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Neitzel explodes for 19 to beat Minnesota

The Gophers had no answer for the pre-season Big Ten player of the year.

It was the week that wasn’t for the Minnesota men’s basketball team.

With home games against No. 9 ranked Indiana and No. 11 ranked Michigan State, the Gophers knew what was at stake.

Coach Tubby Smith’s squad had the opportunity to add a quality win or two to its résumé and enter the NCAA tournament picture if it could pick up a victory against either the Hoosiers or Spartans at Williams Arena.

Leaving “Statement Week” 0-2 after a 78-73 loss to Michigan State on Sunday evening, Minnesota must be wondering what it has to do to get a signature win.

“We knew we’d have to play a pretty good game to beat these (teams),” Smith said. “We look like a million dollars one time and we look like Dr. Jekyl and Mr. Hyde sometimes. You wonder why.”

On Thursday night the Gophers played tenacious defense, forcing the Hoosiers into a season-high 26 turnovers, but let a two-point lead with less than two minutes remaining evolve into a five-point loss.

On Sunday, Minnesota (12-5 overall, 2-3 Big Ten) held the Spartans’ leading scorer, sophomore forward Raymar Morgan – who scorched the Gophers for a career-high 31 points and 10 rebounds when the teams met in East Lansing on Jan. 5 – to nine points, but still found itself on the wrong end of the scoreboard.

Thankfully for the Spartans, Drew Neitzel was there to pick up the slack for Morgan and put away the Gophers.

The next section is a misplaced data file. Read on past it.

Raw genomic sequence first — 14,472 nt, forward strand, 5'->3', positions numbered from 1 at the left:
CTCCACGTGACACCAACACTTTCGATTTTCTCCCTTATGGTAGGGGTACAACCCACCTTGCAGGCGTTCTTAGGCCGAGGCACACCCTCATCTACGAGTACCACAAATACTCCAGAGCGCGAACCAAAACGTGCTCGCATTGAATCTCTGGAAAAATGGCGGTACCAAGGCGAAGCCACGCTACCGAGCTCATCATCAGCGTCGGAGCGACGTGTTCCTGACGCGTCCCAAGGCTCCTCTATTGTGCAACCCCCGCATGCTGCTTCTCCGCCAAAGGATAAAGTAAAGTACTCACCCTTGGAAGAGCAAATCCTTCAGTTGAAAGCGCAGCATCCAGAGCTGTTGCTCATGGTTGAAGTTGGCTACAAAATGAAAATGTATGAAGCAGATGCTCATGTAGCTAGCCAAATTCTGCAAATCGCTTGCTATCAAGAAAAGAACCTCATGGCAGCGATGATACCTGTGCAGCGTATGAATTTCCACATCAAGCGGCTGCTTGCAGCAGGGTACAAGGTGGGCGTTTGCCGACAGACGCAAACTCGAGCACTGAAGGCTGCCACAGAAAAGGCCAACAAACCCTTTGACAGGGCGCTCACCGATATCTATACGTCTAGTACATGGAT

Neitzel scored 17 of his 19 points in the second half and hit 5-of-6 three-pointers in the final 20 minutes of play to help Michigan State (16-2, 4-1) seize control of a back-and-forth game.

When the teams met 15 days earlier in East Lansing, Neitzel scored only four points as he was pressured all night, mainly by freshman guard Al Nolen. But Nolen was a late game scratch Sunday with a thigh injury, something Michigan State coach Tom Izzo said he thought made things easier for his team.

“I think we were helped with Nolen not being there,” Izzo said. “I think that hurt them not having him in there. I think he has been an energy button for them.”

From the onset, it was evident the teams were familiar with one another after playing two weeks ago. Much of the first half the two teams traded both hoops and turnovers and Minnesota trailed 31-27 at the break.

The Gophers, as was the case Thursday, were reenergized coming out of the locker room and even led briefly at 40-38, but again had trouble finishing and never regained the lead again once Neitzel got going, putting Michigan State up as many as 10.

“He’s a good player, he’s their number one option so he is going to get his points at sometime because they go to him so much,” sophomore guard Lawrence Westbrook said.

Smith had a different opinion of what went wrong when defending Neitzel.

“I thought (Sunday) our defense broke down. I thought we learned from (Thursday’s) game because (allowing) open shots cost us that game and (they) cost us today,” Smith said. “We are still not as efficient as we should be.”

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